Use fixed integer types to enhance portability

If you have programmed anything with C, you should be familiar with common data types like char, unsigned char, int, unsigned int, long int, long long int, etc. It is tough to tell by the looks of the type how many bytes this variable takes on memory and how it looks in a different system. For instance, in 8-bit AVR-GCC compiler, int is a 16-bit type, while in ARM-GCC, int is 32-bit. So int size is dependent on platform, compiler, and runtime libraries. And switching between systems may trick you if you are not careful enough.


You can always check the size of the variable by using sizeof() function. What to do if you need your code to be portable between different systems. Some great libraries could work on any system, including 8-bit, 16-bit, 32-bit, or 64-bit. To avoid this annoying problem, the ISO C99 standard introduced portable data types that are defined in stdint.h header file. If you open this header file of your default compiler tool-set you will find how things are organized. First of all, it checks the length of int types and then defines portable types by using the unique naming format [u]intN_t. If the number is for an unsigned number, you add ‘u’ in front of the type name and do not add anything is unsigned. N indicates the number of bits the variable will take. So this is a simple table of common portable integer types:


If you would like your program or parts of it to be portable, use those type definitions in the way that same variable were the same size either on 8-bit micro or 32-bit micro. They are also called portable integer types. Be sure to check other things inside stdint.h header file. You will find many valuable things that are carried out for you. There is a list of defines of min and max values of each type. You can use them whenever you need instead of grabbing a calculator and defining by yourself:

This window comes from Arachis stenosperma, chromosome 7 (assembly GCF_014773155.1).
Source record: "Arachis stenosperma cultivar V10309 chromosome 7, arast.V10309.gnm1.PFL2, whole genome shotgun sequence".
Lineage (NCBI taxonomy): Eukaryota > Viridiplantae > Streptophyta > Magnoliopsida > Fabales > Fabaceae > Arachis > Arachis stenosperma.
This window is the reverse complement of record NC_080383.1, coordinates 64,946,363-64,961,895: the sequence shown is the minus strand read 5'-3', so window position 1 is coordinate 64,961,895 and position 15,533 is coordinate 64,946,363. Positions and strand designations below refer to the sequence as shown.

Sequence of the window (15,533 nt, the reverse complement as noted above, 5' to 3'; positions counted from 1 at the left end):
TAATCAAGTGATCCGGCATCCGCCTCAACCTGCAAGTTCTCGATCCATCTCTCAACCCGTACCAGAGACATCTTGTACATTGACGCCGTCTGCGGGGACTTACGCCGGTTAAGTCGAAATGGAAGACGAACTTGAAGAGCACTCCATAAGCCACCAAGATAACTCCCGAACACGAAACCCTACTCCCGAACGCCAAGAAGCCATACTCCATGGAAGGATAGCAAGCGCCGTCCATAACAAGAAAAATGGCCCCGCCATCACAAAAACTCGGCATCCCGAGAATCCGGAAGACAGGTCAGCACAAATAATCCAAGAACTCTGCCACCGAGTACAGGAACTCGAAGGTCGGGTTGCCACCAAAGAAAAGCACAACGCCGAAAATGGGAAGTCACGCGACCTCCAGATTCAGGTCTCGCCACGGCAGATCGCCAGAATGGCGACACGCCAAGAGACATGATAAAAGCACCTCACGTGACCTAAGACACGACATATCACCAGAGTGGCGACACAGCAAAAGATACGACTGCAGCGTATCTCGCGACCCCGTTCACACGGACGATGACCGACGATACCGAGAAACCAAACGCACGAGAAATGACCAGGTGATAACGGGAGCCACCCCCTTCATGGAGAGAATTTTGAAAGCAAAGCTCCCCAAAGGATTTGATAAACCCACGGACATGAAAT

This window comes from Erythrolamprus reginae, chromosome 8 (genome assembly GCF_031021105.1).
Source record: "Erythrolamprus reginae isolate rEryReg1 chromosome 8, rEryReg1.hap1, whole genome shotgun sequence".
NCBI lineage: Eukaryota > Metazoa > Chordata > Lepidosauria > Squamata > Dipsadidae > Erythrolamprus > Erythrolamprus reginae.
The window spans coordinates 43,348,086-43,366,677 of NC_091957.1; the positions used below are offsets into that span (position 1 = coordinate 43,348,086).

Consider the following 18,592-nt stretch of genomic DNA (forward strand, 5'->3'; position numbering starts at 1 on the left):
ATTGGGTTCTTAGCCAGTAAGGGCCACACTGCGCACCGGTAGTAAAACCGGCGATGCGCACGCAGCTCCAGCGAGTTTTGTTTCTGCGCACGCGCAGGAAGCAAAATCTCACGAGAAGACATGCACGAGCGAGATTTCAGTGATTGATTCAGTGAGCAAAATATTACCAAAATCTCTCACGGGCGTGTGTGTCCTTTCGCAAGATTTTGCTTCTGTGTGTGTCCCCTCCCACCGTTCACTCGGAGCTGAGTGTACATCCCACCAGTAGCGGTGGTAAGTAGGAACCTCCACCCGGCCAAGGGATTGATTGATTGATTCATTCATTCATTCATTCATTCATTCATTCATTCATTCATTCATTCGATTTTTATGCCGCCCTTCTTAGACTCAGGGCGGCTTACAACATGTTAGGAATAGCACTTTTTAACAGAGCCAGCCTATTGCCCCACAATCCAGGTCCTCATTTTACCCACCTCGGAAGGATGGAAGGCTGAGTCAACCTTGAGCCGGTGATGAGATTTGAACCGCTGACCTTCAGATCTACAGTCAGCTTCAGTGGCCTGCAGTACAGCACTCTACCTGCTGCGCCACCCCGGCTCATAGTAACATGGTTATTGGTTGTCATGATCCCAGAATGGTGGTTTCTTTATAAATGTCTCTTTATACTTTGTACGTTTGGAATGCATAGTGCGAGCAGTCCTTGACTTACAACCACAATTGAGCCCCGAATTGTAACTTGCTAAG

#define INT16_MIN -32768 
#define INT16_MAX 32767 
#define UINT16_MAX 65535

There are other derivative typedefs for specific reasons like

typedef uint16_t intptr_t

which allows declaring pointer variables, or if you want to have the most significant integer, you can also define variables using

uintmax_t myvar;

which is the same as

uint64_t myvar;

One Comment:

  1. Data size is dependent of platform,If programmer is not careful enough it has capability of ruining years of hardship.Myself has gone through this.This piece of information may be life saver for many of beginners.

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